And I appreciated when he told me what I was doing that was self-defeating. I never felt defensive because I knew he believed in me and only wanted me to do better because he knew that the goals we were trying to achieve were so necessary. So when he would verbally “hit me upside the head” for some way I had inadvertently hurt our cause, I never minded the rebuke. He was the Mandy Patinkin to my Carrie In Homeland.
We all depended on him so much. He was the voice of wisdom we all looked to when our sometimes bitterly contentious commission was torn apart. Jim would come up with a Solomon like decision or the way to bring us together. In the beginning of our time together on the commission, before I had learned much from Jim about diplomacy, when I would bring up a motion that we really all believed in, I couldn’t get a second. Jim would reword it, put it forth and it would pass unanimously. That’s how much we all respected him.
So Jim was this very respected labor attorney, who spent an enormous amount of his time helping others, first on the commission for poor people on welfare, and then he found us — people with disabilities struggling to keep the independence we had crawled out of nursing homes to achieve. Jim said when he first came to one of the meetings he was asked to attend, he fell in love with us all. Jim had a passion for helping those who were struggling to find justice and live in peace and dignity.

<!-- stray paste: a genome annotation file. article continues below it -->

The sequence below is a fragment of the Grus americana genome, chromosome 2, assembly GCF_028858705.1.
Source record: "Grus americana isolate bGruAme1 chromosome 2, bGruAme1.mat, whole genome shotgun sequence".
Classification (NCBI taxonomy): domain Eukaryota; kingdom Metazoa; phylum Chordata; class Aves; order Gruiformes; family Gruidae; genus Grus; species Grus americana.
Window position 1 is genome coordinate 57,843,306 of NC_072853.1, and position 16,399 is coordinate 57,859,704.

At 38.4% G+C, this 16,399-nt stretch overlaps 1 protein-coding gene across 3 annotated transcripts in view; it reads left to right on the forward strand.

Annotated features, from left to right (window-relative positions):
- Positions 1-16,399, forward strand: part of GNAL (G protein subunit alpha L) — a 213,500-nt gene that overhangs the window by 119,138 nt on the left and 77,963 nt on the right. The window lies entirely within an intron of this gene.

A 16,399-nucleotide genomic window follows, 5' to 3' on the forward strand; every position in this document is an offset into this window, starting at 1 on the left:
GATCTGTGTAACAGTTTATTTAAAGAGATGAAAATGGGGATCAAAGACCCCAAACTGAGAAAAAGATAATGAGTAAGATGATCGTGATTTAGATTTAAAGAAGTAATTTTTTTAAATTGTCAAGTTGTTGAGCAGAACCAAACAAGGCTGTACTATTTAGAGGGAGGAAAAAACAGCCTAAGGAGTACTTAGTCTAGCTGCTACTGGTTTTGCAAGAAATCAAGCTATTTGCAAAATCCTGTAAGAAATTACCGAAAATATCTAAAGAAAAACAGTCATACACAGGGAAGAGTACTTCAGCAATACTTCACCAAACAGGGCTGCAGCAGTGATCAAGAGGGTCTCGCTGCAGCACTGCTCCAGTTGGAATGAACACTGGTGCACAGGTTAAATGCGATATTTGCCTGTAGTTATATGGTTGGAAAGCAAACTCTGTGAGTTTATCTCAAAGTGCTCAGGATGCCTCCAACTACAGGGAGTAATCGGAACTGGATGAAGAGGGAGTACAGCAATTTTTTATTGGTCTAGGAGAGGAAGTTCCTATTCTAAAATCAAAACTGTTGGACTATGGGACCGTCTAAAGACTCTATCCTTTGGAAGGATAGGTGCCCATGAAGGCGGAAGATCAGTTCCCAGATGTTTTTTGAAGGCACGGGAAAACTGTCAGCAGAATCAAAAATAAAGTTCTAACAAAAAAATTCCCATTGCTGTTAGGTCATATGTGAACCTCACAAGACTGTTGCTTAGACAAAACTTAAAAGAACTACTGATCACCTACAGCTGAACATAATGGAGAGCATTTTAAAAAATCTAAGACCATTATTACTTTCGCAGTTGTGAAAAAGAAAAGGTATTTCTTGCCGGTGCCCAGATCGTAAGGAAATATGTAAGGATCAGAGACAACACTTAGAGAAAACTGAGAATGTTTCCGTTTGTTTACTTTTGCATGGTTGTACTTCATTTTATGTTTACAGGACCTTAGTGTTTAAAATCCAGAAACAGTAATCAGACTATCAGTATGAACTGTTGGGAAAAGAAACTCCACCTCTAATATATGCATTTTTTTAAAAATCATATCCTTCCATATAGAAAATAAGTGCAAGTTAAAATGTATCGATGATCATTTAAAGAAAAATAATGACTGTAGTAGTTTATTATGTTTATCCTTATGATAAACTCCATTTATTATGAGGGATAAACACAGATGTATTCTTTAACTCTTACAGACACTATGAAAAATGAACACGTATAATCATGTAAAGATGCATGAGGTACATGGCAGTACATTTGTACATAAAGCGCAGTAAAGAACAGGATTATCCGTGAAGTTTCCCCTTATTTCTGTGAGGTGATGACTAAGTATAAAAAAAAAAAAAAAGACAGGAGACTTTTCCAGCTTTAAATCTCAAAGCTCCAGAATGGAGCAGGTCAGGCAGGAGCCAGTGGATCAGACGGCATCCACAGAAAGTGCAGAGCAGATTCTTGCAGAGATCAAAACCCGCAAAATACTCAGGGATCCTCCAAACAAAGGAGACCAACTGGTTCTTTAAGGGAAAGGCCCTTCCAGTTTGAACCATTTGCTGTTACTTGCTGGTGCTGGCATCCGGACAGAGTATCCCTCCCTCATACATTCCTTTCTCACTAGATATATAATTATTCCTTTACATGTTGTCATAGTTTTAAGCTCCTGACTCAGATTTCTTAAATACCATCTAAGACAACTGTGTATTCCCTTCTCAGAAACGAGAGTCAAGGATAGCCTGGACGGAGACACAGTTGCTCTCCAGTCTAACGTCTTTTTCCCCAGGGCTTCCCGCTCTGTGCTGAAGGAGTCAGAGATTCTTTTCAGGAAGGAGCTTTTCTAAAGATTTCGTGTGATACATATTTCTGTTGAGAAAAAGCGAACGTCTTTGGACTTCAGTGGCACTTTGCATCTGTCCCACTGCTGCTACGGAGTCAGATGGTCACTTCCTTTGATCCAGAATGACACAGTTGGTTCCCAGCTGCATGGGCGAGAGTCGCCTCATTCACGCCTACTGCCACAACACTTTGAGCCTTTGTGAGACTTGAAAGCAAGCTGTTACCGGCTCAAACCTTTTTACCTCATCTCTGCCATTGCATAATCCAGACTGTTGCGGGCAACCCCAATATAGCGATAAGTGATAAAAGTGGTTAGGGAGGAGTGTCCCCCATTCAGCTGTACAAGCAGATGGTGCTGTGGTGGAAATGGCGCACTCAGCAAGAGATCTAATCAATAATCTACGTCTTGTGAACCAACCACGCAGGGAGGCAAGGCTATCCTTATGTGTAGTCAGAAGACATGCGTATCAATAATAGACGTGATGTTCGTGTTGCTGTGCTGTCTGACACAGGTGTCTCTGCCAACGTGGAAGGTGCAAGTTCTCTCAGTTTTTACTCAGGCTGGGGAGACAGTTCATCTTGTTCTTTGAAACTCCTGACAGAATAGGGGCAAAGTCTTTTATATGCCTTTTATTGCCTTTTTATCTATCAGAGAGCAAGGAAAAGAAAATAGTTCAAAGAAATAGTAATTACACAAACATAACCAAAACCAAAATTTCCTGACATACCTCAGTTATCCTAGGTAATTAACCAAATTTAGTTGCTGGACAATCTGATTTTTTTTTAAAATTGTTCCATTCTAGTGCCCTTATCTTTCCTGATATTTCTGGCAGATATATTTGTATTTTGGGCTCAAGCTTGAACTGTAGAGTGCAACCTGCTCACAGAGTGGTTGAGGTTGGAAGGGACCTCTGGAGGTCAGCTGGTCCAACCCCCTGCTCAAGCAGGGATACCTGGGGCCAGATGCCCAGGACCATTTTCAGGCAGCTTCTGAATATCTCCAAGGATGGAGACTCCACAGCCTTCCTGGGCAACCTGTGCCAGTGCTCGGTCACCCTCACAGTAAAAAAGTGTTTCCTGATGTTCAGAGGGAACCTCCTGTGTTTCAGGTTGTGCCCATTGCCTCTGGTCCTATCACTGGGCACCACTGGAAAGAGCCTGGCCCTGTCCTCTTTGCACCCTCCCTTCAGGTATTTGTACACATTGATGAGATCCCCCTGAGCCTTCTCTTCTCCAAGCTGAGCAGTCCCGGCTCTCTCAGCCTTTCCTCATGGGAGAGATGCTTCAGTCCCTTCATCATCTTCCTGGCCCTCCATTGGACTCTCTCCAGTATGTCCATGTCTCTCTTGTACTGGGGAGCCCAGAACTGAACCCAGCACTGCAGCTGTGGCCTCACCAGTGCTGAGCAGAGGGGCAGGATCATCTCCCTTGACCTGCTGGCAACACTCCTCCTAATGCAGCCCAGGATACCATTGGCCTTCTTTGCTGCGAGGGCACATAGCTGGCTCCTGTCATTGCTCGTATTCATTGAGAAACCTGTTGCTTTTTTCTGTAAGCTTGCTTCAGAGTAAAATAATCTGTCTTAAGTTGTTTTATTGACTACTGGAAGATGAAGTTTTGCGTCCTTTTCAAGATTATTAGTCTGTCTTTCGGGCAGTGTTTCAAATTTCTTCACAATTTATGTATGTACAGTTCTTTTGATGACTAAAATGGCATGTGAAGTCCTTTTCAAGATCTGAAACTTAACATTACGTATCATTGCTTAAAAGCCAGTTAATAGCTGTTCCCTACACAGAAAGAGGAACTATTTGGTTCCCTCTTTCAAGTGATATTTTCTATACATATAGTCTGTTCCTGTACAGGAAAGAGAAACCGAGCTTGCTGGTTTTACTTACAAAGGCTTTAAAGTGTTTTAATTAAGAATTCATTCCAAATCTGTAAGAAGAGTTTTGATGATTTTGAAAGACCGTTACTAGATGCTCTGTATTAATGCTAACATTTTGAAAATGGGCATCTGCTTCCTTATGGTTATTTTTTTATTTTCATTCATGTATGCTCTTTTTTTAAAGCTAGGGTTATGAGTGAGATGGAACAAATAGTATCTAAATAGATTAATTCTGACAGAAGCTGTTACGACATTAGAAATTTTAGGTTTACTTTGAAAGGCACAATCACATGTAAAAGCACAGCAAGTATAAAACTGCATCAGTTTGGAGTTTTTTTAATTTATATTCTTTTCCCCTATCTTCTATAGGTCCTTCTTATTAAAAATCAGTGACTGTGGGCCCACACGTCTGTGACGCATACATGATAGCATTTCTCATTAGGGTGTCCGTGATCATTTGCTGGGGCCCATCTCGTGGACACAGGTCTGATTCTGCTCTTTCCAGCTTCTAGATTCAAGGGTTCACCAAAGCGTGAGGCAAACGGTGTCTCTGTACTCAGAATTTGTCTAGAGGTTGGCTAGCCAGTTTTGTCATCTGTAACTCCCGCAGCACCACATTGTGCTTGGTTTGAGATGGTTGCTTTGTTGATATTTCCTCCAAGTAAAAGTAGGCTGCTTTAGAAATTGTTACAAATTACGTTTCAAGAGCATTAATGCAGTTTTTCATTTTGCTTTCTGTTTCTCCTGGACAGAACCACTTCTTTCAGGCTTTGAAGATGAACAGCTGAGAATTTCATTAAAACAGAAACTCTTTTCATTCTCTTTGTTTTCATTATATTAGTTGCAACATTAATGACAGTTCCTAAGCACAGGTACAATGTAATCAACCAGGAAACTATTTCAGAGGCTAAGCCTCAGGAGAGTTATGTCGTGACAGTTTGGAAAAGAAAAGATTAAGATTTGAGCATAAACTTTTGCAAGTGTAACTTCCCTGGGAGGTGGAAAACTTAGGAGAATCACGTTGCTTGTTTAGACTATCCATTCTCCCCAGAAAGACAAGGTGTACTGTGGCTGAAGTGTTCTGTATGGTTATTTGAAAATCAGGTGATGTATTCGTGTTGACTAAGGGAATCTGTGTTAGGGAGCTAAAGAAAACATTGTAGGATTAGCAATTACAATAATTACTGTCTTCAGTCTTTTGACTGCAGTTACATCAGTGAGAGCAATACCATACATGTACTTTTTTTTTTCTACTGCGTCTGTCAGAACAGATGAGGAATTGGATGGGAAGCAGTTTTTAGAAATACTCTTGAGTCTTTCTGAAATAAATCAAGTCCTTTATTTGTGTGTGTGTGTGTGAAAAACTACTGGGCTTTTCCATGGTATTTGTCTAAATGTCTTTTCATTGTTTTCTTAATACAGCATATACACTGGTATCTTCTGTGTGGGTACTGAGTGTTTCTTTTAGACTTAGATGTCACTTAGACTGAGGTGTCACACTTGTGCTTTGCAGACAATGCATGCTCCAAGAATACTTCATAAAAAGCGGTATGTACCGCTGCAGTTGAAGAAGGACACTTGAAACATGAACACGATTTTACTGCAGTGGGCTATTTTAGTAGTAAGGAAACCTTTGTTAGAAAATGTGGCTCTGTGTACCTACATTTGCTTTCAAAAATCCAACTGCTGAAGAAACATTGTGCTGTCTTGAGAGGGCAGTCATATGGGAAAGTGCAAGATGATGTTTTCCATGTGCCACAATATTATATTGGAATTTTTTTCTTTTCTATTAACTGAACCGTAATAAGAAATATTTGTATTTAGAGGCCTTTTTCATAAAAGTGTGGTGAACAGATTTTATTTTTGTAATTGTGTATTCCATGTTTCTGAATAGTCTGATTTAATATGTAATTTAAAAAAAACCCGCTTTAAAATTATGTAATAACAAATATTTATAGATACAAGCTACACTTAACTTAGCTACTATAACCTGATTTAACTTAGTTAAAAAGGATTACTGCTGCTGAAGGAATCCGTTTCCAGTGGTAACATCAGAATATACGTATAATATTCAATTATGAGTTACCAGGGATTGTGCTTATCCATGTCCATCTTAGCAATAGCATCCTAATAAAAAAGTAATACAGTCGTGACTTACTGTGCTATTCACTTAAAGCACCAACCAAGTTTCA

I was often obsessed with my work keeping people with disabilities free and independent as we had been for 40 years on in-home supportive services program. I would call Jim sometimes several times a day and sometimes every other day. He was working hard on our causes and running his own mediation practice with his wife, and he still served as a board member on the welfare commission. But he had a life of balance.
He traveled all over the world — to different countries sometimes in one year, but he would almost always schedule his travels around coming to our commission. He would come back from Iceland and send out an email showing beautiful pictures, sharing his awe of the beauty of nature. And he was deeply rooted in a loving family and a large circle of friends. The only time he really pushed me to do something in return was to circulate a video be made with his niece about Donald Trump with Abe Lincoln as the narrator.
Jim had a charmed life. He had a beautiful marriage, and one day when I called this year, he was White River rafting with one of his grandchildren! I told him “you have such a good life!” and used the old Woody Allen joke “my only regret in life is that I wasn’t born you.”
I suppose it’s weird to be shocked when somebody who’s 80 dies. But we all were. He was supposed to be at this meeting with me that day and the next day he would be talking with me to the head of the state of California Department of Social Services. He had to make some adjustments though, because he would be out riding his bicycle and would call in on his cell phone.
So that’s why when I was to have been meeting with him on February 8 and he was to have been riding his bicycle on February 9, I couldn’t believe that email that said: “After a full life lived with caring and passion, James Adler passed away on February 8, 2018.”
The message was eloquent and elegant — like Jim. We were in the middle of two of our greatest struggles. I didn’t know how I could proceed without him, but so many times in the last few years he told me I was doing just fine by myself. But he would give us the power of a brilliant legal mind behind the justice we all new intuitively should occur.
I’m afraid people with disabilities and poor people will be a little less safe now, but Jim did empower us to take care of ourselves. Maybe we will be able to do without him as a champion, because he made us strong when he taught us by his example and by his tutelage. But it’s hard to imagine how we will do without his wisdom, his adorable laugh, and the delight and the pleasure of his company.